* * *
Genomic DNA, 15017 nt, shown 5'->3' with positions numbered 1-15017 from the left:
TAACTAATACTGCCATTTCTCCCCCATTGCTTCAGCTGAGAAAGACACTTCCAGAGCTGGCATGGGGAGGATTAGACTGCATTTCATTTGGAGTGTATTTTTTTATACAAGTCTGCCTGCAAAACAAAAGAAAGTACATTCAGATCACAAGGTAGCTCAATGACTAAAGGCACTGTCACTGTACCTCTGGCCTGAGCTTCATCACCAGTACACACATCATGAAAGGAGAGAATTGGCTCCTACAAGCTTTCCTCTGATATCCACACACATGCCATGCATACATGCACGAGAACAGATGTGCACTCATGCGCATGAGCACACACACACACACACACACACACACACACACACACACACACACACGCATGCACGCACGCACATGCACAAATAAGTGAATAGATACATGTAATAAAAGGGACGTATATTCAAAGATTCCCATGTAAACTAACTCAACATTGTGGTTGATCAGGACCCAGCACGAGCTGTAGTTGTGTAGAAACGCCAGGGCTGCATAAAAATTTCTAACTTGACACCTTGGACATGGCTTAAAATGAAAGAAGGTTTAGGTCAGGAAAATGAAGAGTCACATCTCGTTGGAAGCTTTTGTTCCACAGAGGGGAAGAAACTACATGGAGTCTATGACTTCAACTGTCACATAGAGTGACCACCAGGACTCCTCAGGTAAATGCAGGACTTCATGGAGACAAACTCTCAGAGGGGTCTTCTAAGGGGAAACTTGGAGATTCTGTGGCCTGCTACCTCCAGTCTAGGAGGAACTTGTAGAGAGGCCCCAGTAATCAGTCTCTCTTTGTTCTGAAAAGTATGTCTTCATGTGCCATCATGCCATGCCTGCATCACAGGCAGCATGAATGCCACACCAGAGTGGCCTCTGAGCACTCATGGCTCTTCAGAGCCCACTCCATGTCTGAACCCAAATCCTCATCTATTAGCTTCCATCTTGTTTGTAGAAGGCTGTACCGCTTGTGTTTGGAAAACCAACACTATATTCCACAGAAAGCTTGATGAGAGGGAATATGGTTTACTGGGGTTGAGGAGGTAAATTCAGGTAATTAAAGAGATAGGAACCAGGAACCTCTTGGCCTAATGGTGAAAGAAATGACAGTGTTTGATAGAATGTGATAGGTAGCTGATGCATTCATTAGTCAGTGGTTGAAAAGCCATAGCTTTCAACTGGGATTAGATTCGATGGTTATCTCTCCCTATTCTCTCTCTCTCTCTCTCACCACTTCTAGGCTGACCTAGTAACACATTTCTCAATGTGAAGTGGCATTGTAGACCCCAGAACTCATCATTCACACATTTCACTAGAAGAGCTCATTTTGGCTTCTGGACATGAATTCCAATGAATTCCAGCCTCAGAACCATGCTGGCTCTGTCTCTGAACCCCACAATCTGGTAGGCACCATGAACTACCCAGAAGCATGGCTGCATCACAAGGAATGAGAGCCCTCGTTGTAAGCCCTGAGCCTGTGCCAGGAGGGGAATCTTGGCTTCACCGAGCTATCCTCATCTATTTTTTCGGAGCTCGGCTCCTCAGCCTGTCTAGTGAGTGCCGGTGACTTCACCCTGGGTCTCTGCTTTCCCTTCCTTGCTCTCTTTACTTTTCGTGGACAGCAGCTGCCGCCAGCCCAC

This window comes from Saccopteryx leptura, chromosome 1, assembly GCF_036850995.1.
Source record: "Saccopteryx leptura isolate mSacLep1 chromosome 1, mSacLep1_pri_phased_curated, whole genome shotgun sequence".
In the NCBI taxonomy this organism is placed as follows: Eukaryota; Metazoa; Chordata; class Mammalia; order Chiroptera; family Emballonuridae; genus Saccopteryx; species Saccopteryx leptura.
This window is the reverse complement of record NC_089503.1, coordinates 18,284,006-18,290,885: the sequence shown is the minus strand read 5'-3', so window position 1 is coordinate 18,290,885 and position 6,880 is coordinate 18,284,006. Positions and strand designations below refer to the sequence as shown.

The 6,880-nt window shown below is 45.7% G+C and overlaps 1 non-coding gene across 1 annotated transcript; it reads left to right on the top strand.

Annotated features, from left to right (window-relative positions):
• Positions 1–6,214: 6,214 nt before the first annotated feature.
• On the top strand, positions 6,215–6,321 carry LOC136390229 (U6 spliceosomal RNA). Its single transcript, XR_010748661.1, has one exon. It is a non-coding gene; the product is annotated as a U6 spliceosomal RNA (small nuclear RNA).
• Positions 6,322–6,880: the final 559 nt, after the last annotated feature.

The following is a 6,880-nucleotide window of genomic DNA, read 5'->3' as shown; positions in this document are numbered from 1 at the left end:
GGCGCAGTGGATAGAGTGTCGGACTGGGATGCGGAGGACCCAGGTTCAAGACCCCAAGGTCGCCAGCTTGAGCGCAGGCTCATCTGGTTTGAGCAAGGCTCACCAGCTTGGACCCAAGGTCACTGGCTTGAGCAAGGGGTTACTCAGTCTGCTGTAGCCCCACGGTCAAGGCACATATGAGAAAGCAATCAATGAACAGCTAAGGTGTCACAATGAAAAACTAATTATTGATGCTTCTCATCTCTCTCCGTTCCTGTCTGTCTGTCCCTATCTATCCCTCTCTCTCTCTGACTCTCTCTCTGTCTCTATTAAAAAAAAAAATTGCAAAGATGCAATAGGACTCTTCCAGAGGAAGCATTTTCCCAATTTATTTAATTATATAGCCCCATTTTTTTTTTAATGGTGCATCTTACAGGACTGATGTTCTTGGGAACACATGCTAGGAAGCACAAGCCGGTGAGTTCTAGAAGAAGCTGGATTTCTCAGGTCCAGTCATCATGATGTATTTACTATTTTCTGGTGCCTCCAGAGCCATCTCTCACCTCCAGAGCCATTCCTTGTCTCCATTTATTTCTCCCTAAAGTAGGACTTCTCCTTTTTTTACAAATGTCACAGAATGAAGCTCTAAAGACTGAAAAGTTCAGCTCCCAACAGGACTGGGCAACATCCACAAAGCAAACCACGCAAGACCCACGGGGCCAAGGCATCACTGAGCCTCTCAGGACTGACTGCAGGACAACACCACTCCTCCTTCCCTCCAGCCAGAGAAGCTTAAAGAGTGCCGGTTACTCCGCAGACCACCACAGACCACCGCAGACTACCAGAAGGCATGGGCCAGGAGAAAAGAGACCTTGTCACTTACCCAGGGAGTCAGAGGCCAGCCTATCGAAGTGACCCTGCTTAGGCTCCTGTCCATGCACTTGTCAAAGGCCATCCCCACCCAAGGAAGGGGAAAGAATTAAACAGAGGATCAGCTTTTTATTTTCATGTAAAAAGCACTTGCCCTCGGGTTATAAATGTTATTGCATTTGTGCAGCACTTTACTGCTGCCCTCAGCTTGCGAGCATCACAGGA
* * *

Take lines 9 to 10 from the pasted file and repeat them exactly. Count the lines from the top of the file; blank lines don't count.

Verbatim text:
• Positions 1–6,214: 6,214 nt before the first annotated feature.
• On the top strand, positions 6,215–6,321 carry LOC136390229 (U6 spliceosomal RNA). Its single transcript, XR_010748661.1, has one exon. It is a non-coding gene; the product is annotated as a U6 spliceosomal RNA (small nuclear RNA).